As Troops Rush Through Iraq, Questions Are Raised
About Symbolisms Of Babylon
By Michael H. Brown
We have spoken of Israel and how it is a center of mystery: a "power spot" and the reason for much of what transpires in the Middle East. Whether or not President Bush bears prophetic beliefs, many of his fellow evangelical-style Christians do, and there is no doubt that Israel in some ways will figure into future events, perhaps even the "end times."
But what about Iraq? What might its role be?
We asked this question the other day and would like to explore it now in the context of a great city that was once located there -- Babylon, located just 30 miles south of Baghdad, in the path of rushing U.S. troops (they are there as we speak). Babylon was the center of ancient commerce as well as occultism. This was where the Israelis were held in captivity, and where Daniel had his major vision, which many believe will tie to the end times. There were the astrologers and the merchants, the Southern Palace of Nebuchadnezzar and the Ishtar gate, which Saddam Hussein wanted to rebuild. It is perhaps informative that temples dedicated to Ishtar had prostitutes of both genders and that she was the goddess of both love (read: lustful sensuality) and war.
This was the spirit of Babylon, which the Bible describes as "a dwelling place for demons," a cage for immorality, and a place from which all the nations drank the wine of lewdness. "The kings of the earth committed fornication with her, and the world's merchants grew rich from her wealth and wantonness," says Revelation 18:3 while another passage describes a woman seated on a beast with the words "Babylon, the great, mother of harlots, and all the world's abominations" written on her head. The woman is described as "the great city which has sovereignty over the kings of the earth."
Scripture adds that the beast had seven heads and ten horns and no longer existed at the time Revelation was written but would rise once more before its final ruin. The ten horns represent kings who would bestow their power and authority upon the beast and fight against the Lamb -- which sounds like an Armageddon. As prophecy buffs point out, the power of political Babylon is decimated by the return of the Lord in glory. But they also point out that the notion of a literal "Babylon" to be rebuilt on the site of ancient Babylon is in conflict with Isaiah 13:18-22. Obviously, Babylon, which lay waste in the desert, has not qualified as a great city -- as a place of wealth and influence -- for millennia.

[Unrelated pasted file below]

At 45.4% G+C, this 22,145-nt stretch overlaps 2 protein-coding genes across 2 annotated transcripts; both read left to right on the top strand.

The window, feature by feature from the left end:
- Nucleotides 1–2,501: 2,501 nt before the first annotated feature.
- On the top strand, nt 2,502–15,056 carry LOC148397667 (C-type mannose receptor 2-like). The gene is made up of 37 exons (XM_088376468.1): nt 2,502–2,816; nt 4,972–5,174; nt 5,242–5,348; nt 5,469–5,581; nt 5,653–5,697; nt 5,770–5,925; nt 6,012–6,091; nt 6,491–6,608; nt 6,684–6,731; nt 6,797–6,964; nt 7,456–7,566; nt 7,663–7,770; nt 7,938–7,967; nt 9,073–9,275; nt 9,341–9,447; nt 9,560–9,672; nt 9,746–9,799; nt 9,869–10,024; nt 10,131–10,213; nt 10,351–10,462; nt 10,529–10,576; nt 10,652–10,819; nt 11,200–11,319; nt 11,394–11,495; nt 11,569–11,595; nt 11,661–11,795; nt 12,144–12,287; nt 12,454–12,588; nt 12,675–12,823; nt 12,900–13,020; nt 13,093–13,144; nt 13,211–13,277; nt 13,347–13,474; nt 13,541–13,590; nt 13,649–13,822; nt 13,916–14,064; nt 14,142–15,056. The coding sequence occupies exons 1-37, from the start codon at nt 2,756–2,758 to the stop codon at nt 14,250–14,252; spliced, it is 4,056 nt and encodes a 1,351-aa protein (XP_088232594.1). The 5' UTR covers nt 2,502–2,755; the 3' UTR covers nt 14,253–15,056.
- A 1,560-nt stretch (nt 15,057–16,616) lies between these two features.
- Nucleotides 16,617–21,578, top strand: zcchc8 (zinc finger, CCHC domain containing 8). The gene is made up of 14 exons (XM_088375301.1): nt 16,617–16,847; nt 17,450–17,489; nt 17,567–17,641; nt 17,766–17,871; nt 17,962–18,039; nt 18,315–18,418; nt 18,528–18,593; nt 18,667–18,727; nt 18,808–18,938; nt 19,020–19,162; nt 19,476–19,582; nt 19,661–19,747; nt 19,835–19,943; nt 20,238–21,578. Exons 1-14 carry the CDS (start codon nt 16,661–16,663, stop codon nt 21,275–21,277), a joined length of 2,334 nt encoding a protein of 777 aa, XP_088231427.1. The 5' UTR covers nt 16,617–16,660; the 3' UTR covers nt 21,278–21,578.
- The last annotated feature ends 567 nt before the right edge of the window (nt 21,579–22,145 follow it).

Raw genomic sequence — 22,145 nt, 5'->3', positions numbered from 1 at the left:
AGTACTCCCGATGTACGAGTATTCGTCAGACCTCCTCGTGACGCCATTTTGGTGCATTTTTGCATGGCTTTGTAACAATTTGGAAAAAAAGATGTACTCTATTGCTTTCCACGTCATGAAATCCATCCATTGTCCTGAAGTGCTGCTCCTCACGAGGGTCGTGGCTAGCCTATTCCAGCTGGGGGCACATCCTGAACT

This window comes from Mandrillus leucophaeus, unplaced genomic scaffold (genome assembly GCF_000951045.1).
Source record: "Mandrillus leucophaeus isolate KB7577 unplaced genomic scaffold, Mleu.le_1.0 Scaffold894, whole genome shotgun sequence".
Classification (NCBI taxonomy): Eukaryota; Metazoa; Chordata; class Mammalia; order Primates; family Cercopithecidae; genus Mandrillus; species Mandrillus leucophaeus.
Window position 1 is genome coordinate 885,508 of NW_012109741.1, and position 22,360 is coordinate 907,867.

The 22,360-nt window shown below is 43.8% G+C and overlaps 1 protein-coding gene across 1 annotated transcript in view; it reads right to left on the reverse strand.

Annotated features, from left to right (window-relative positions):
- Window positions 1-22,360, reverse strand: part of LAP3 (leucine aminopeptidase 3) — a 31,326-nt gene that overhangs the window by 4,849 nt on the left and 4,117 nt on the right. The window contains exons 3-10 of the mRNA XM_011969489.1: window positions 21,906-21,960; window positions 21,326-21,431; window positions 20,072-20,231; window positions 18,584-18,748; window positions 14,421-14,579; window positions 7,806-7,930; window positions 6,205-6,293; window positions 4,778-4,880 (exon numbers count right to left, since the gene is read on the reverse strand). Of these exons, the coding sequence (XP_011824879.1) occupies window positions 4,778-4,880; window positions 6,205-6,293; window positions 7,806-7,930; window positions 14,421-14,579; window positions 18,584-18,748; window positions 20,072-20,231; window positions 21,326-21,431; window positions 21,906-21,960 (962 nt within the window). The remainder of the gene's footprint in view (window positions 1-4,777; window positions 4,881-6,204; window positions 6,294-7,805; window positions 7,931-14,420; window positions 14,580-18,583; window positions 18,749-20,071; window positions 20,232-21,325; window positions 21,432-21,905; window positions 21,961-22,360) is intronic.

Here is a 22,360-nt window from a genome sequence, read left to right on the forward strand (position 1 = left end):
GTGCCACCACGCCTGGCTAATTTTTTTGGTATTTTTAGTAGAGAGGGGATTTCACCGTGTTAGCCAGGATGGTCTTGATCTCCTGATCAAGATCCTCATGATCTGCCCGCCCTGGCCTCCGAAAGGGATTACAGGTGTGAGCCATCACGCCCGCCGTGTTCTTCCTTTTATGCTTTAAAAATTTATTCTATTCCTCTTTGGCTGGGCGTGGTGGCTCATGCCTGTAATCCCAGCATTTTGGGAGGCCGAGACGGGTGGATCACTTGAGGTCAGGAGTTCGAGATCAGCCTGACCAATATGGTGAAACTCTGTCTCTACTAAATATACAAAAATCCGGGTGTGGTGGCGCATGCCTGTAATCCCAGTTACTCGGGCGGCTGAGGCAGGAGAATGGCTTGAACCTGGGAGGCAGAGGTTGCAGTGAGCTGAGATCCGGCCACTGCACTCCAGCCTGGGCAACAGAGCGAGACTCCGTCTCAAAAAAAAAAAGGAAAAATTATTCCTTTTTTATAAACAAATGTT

But after the current war, which many believe is only a catalyst for future events, will it once more assume a strategic role, and at the least, does it not represent a spirit that still lives and has pervaded many major parts -- many urban areas -- of the world?
This seems to be the truth of Revelation if that passage pertains to current events. Babylon is more a spirit than a place, and as we know by our current culture -- which brings back images of the lustful temples -- "Babylonia" is rising all over and is now centered in cities like Los Angeles, Tokyo, San Francisco, and New York (where the United Nations, and its many kings, are located). Babylon itself, the ancient site, is located inland. Does not Revelation refer to a city "by the waters of the deep" (which implies a city next to the ocean)?
What is occurring in Iraq -- the rebuilding of temples, the Hanging Gardens -- is thus a symbol and possibly also a portent. While the current war itself hardly qualifies as Armageddon, its long-term implications -- the stage it sets, and the light it casts on the notion of Babylon -- are a different story. For according to Scripture, Babylon (wherever it is, whatever it is) will be cast down, destroyed with fire, wracked by plagues, punished for leading the world astray. Will the current war galvanize the rest of the world into formation of a huge superpower of ten kings that will come against the rest of the world -- possibly including that nation, the U.S., which is currently dismantling the neighborhood of ancient Babylon?
"Behold, the days are coming when all that is in your house, and all that your fathers have laid up in store to this day will be carried to Babylon; nothing shall be left," says the Lord in 2 Kings 20:17.
"Because of the indignation of the Lord she will not be inhabited, but she will be completely desolate," adds Jeremiah 50:13. "Everyone who passes by Babylon will be horrified and will hiss because of all her wounds."
Do such passages refer to the future, or past events?
Will there be a repeat of the confusion caused at the Tower of Babel?
Will there be the type of commotion implied by Jeremiah -- where it says that "at the shout, 'Babylon has been seized!' the earth is shaken, and an outcry is heard among the nations"?
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